Miscellaneous optical illusion

This page discusses Pinna illusion, Leaning tower illusion and Impossible World illusion.


 

Pinna illusion

Pinna illusion is the first visual illusion showing a rotating motion effect. In Figure below, the squares, delineated by two white and two black edges each, are grouped by proximity in two concentric rings. All the squares have the same width, length, and orientation in relation to the center of their circular arrangements. The two rings differ only in the relative position of their narrow black and white edges forming the vertexes. More precisely, the two rings show reversal of the vertex orientation and, consequently, opposite inclination of the virtual or implicit diagonal orientation polarity obtained by joining the two vertexes where black and white lines meet (Pinna, 1990; Pinna & Brelstaff, 2000).
When the observer’s head is slowly moved towards the figure with the gaze fixed in the center, the inner ring of the squares appears to rotate counter-clockwise and the outer ring clockwise. The direction of rotation is reversed when the observer moves away from the figure, the same squares of the inner ring appear to rotate clockwise, while those of the outer ring rotate counter-clockwise. The apparent motion is perceived instantaneously and in a direction perpendicular to the true motion. The speed of the resultant illusory motion appears to be proportional to that of the motion imparted by the observer. Figure 2 simulates the action of moving towards and away from the figure by physically expanding and contracting the pattern shown in Figure 1. The two concentric rings of squares now appear to counter-rotate when the gaze is fixed on the center and the observer is stationary. When the same figure is physically rotated clockwise, the inner ring appears to contract and the outer one appears to expand (Figure 3). The opposite effects are perceived when the figure is rotated counter-clockwise. (scholarpedia)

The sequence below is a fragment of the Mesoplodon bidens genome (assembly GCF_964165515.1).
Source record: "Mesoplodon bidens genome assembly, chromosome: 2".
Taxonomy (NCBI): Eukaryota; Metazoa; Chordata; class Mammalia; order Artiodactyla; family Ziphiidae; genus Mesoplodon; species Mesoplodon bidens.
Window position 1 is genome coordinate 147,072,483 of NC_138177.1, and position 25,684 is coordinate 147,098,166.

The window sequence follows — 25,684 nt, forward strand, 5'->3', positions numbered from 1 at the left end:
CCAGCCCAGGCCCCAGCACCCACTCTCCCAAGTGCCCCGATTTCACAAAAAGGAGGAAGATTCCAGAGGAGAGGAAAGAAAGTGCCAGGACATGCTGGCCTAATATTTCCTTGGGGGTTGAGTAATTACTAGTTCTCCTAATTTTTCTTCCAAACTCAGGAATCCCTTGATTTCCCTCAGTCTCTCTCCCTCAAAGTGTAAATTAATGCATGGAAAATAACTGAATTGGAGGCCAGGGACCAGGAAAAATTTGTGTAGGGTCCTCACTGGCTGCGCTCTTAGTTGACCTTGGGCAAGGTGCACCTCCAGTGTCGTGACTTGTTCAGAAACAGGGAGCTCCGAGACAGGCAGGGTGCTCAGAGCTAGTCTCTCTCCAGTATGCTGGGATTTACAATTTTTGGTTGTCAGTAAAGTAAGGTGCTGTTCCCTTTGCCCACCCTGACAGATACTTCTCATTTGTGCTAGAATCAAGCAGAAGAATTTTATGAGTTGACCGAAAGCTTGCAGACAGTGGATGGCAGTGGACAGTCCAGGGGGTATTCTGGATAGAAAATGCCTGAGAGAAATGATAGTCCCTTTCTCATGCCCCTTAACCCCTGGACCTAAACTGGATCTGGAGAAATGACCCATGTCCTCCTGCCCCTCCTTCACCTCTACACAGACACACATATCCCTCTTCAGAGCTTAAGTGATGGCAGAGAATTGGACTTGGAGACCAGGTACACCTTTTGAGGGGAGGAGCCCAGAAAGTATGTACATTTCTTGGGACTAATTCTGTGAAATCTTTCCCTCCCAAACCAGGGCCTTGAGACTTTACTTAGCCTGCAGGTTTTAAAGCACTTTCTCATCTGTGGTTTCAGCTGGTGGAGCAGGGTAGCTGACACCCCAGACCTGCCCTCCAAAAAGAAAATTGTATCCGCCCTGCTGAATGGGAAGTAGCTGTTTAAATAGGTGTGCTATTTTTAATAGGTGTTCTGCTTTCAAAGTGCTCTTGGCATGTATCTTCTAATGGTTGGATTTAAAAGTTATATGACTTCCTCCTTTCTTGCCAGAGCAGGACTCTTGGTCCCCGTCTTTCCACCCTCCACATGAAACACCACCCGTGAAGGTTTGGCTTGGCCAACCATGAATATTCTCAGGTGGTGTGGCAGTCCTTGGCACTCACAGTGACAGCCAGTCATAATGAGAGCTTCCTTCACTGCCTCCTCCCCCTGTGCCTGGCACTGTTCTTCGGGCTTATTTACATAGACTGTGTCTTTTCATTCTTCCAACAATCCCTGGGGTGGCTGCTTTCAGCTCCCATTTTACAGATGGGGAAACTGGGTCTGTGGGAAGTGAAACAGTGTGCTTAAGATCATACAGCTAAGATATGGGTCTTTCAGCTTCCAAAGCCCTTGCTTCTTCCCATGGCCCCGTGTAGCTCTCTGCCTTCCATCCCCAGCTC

Pinna illusion (Classic Pinna illusion)

The Pinna illusion is comprised of two concentric circles of micropatterns. The two circles seem to counter-rotate when the viewer's head is moving forwards and backwards while looking at the black dot.

Pinna illusion

Additional images of Pinna illusion:
http://hompi.sogang.ac.kr/mkyang/O/visual/pinna.html   alternate   www.archimedes-lab.org/   alternate

Pinna's Intertwining illusion

Pinna's Intertwining illusion  Pinna's Intertwining illusion

Pinna's Spiral Intertwining illusion

Pinna's Spiral Intertwining illusion  Pinna's Spiral Intertwining illusion  Pinna's Spiral Intertwining illusion  Pinna's Spiral Intertwining illusion

Illusory intertwining and spiral effect
Consequences of the illusory convergence and divergence (loss of parallelism) are manifest in the two effects illustrated in Figure 12a-b, where the concentric circles, made up of squares, appear (a) intertwined when the implicit diagonals are alternated among the circles or (b) like a spiral when all the implicit polarities have the same orientation. The two effects rotate in opposite (clockwise vs. counter-clockwise) directions when the orientation polarities are explicit as illustrated in Figure 12c-d (Pinna & Gregory, 2002).


 


 

Leaning tower illusion

The leaning tower illusion is a visual illusion seen in a pair of identical images of the Leaning Tower of Pisa photographed from below. Although the images are duplicates, one has the impression that the tower on the right leans more, as if photographed from a different angle. The illusion was discovered by Frederick Kingdom, Ali Yoonessi and Elena Gheorghiu at McGill University, and won first prize in the Best Visual Illusion of the Year Contest 2007.

Leaning tower illusion: Tower of Pisa

Leaning tower illusion: Tower of Pisa

The Leaning Tower Illusion is an optical illusion that presents two identical images of the Leaning Tower of Pisa side by side. Although the images are identical, we have the impression that the tower on the right leans more, as if photographed from a different angle.

Leaning tower illusion: Big Ben

Leaning tower illusion: Big Ben

This wonderful illusion was created by Frederick Kingdom and colleagues at McGill University. Big Ben appears to tilt more in the photo on the right, but in reality the two photographs are identical.

 

The illusion reveals the way in which the human visual system uses perspective to help construct our perception of 3-D objects. We say “construct” because the visual system has no direct access to 3-D information about the world. Our perception of depth results from neural calculations based on a set of rules. These rules include the following: